'The Pillowman'

Tom Kondilas, from left, as Katurian, with Robert Hawkes and Stuart Hoffman as police detectives in "The Pillowman."

Once upon a time, fairy tales were a great source of pleasure, poetry and principles for generations of young children. In recent decades, the Disneyfication of children’s stories has raised concerns that youngsters are getting no message at all or, worse, a blatantly commercial one.

Playwright Martin McDonagh’s “The Pillowman” offers a different take on the worse case scenario – one that is grimmer than Grimm and, in the hands of convergence-continuum director Geoffrey Hoffman, thoroughly enthralling.

“The Pillowman” opens with the interrogation of Katurian (Tom Kondilas), a befuddled writer of nightmarish short stories, by two sadistic detectives (Robert Hawkes and Stuart Hoffman). It seems his stories bear a striking resemblance to the recent murders of several young children.

At issue is whether the writer’s fiction is inspiring readers to act or whether the fiction is inspired by the writer’s own actions. The writer’s mentally challenged brother, Michal (Daniel McElhaney), is being held as well, as a witness, potential suspect and as incentive to get a confession out of Katurian.

By siting this play in a nondescript totalitarian nation at a nonspecific time, McDonagh cleverly raises the stakes on what is truly at issue: That the pen is not only mightier than the sword, it is also double-edged. Free speech and unbridled artistic expression can generate stories that open or close minds, inspire or instigate behavior, and foster unity or induce chaos. Should it be curtailed? Controlled?

The stories in question are fairy tales that tend to feature child characters brutally mistreated by the adults they trust. By aiming these horrific stories at impressionable youngsters, McDonagh elevates our fleeting concern over the potential impact of storytelling to the front burner.

And because this play is a comedy, albeit a very dark one, all that is macabre in Katurian’s stories and maniacal in the detective’s cruel interrogation strategies is beautifully buffered by the sound of our own laughter.

Generating laughter in plays like this is hard, for darkness tends to get in the way of efforts to be lighthearted. But in “The Pillowman,” the path is cleared by crisp, razor-sharp dialogue layered with brilliant one-liners, gruesome stories entertainingly told by Katurian or cleverly enacted for our amusement, and engaging performances by each of the featured actors (including Nicole McLaughlin as the mother in the stories and Melissa Freilich as the child).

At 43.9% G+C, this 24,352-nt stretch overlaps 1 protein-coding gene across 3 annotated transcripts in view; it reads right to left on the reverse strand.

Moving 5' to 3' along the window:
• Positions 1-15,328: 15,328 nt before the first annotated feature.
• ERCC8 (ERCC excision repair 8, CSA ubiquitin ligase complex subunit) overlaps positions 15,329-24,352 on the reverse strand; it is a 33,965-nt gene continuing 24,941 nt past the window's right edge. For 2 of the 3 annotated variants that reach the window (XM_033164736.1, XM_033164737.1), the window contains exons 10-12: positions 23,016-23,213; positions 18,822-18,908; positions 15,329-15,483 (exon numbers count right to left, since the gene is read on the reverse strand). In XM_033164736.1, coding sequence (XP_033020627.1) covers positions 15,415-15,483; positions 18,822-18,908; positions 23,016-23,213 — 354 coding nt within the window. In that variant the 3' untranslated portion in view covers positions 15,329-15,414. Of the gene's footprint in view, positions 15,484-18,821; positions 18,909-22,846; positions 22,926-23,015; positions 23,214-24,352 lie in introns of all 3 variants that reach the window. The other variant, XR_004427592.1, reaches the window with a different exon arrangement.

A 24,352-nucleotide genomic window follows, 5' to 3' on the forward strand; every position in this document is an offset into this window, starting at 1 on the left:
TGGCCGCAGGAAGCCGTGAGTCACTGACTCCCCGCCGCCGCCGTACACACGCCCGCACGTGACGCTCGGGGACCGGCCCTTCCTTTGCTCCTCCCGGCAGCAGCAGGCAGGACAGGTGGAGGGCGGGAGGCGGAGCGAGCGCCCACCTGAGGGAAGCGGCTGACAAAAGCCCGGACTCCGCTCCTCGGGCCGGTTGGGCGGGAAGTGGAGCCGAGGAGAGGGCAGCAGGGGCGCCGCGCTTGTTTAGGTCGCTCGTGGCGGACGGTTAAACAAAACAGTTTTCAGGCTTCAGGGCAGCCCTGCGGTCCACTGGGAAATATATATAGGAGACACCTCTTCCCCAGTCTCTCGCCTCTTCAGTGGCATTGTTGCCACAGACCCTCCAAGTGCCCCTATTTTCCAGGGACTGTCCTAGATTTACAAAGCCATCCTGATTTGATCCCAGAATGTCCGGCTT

One scene in particular captures all of this.

Tupolski, the detective Hawkes plays, tells Katurian a story of his own creation – a truly terribly conceived tale about a deaf Chinese boy walking along the railroad tracks, oblivious to the oncoming train – of which he is particularly proud. Hawkes puts on display the well-crafted, unrelenting tension and absurd humor that all the con-con players have mastered and that designers Terrii Wachala (lighting), Clyde Simon (set and sound) and sade wolfkitten (costuming) accentuate. This scene and those that surround it make for wonderful theater.

The extreme intimacy of The Liminis Theatre performance space adds yet another interesting element to this production: no escape from the storytelling. Like Katurian under interrogation, his brother in the next room and the children in these stress fractured fairy tales, there is no way to avoid the things that go bang in the night.

WHAT: “The Pillowman”

WHERE: convergence-continuum’s Liminis Theatre, 2438 Scranton Road, Cleveland

WHEN: Through Oct. 18

TICKETS & INFO: $10 to $15. Call 216-687-0074 or visit convergence-continuum.org.


Letters, commentaries and opinions appearing in the Cleveland Jewish News do not necessarily reflect the opinions of the Cleveland Jewish Publication Company, its board, officers or staff.

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